- The Washington Times - Friday, January 31, 2003

Attorney General John Ashcroft yesterday said federal gun prosecutions increased by 32 percent last year under the Justice Department's 2-year-old Project Safe Neighborhoods program, and vowed a significant jump in funding to crack down on future gun violence.
Speaking to a conference of federal, state and local law enforcement officials in Philadelphia, Mr. Ashcroft said 10,600 suspected offenders were charged with federal gun violations in 2002, compared to 8,054 who faced federal gun charges in 2000, the year before the program started.
The program, which diverts cases from state court to federal court where penalties are stiffer, accounted for 7,747 gun-violation convictions, which Mr. Ashcroft called the largest ever for a single year.
Of those charged, 93 percent were sentenced to prison, 71 percent of whom received terms of three years or more.
Increased arrests and penalties for gun violations have been credited by some law enforcement officials and others for a reduction in the crime rate. Firearms were involved in 12 percent of all violent crimes in 1993, compared with 9 percent last year, according to the Justice Department.
"Enforcing existing firearms laws while creating innovative, effective methods for community involvement are important factors in deterring and prosecuting violent crime," Mr. Ashcroft said in a statement.
Mr. Ashcroft faced harsh criticism during his 2001 confirmation hearings from a coalition of liberal groups that said the former Missouri governor and U.S. senator opposed federal gun-control legislation and questioned whether he would enforce gun laws based on his belief that all law-abiding citizens had a constitutional right to keep and bear arms.
The coalition, led by the Violence Policy Center, sought unsuccessfully to derail his nomination.
Mr. Ashcroft said at the time that existing gun laws needed to be better enforced and proposed what he called a "clear agenda to make America a more secure and safe place" through the stricter enforcement of gun and drug laws and a commitment to every person's civil rights.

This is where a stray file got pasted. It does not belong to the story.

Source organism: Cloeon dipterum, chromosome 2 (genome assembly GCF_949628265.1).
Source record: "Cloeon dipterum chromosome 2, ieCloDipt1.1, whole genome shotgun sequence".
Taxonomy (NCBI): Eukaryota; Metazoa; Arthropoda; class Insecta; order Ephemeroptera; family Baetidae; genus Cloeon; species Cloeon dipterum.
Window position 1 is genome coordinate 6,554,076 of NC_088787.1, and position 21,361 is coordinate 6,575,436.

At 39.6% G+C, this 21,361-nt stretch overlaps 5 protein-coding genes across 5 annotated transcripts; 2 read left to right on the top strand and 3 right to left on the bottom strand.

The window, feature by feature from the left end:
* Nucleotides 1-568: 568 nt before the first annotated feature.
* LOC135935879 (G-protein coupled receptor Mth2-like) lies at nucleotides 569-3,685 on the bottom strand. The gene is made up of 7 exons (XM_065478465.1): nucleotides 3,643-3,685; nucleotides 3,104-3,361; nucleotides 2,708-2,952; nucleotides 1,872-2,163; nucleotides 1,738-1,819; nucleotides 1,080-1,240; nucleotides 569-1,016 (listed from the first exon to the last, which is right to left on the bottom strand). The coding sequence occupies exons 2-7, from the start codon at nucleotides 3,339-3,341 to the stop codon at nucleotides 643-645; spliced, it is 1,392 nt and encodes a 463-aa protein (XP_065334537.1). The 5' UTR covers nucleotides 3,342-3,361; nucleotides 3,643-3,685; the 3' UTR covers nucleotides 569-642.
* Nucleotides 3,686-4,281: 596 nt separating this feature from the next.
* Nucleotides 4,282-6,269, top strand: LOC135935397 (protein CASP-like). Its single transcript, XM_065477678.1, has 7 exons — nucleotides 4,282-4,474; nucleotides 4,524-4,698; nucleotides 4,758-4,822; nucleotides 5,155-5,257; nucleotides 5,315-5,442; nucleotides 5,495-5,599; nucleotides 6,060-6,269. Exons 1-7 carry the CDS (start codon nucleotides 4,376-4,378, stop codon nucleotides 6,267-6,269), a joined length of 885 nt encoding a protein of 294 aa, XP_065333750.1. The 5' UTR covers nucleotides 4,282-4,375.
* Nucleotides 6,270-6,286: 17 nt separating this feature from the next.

His $24.6 billion fiscal budget for 2002 was aimed at reducing gun crime, stopping violence against women, combating drugs and guaranteeing the civil rights of all citizens. He has said there was "no question" the Justice Department needed a "renewed commitment" to the enforcement of existing laws to address gun crime.
The Project Safe Neighborhoods program was created in May 2001 to confront and control what was described as an epidemic of gun violence nationwide that saw 10,000 casualties a year.
The program involves five essential elements, including partnership, strategic planning, training, community outreach and accountability.
Specialized units were created within the 94 U.S. Attorney's Offices across the country to target the most significant gun-crime problems within each district, backed by increased resources and manpower.
In some of the 94 federal law enforcement districts, the program has taken on President Bush's faith-based approach to social problems by involving church groups in violence-prevention initiatives.
Mr. Ashcroft said the Bush administration will increase program funding to about $342 million this year, compared with $558 million over the first two years. The additional money will finance public relations efforts, enhance criminal statistical-analysis capabilities and hire more than 500 state and local prosecutors to handle gun cases in high-crime areas.

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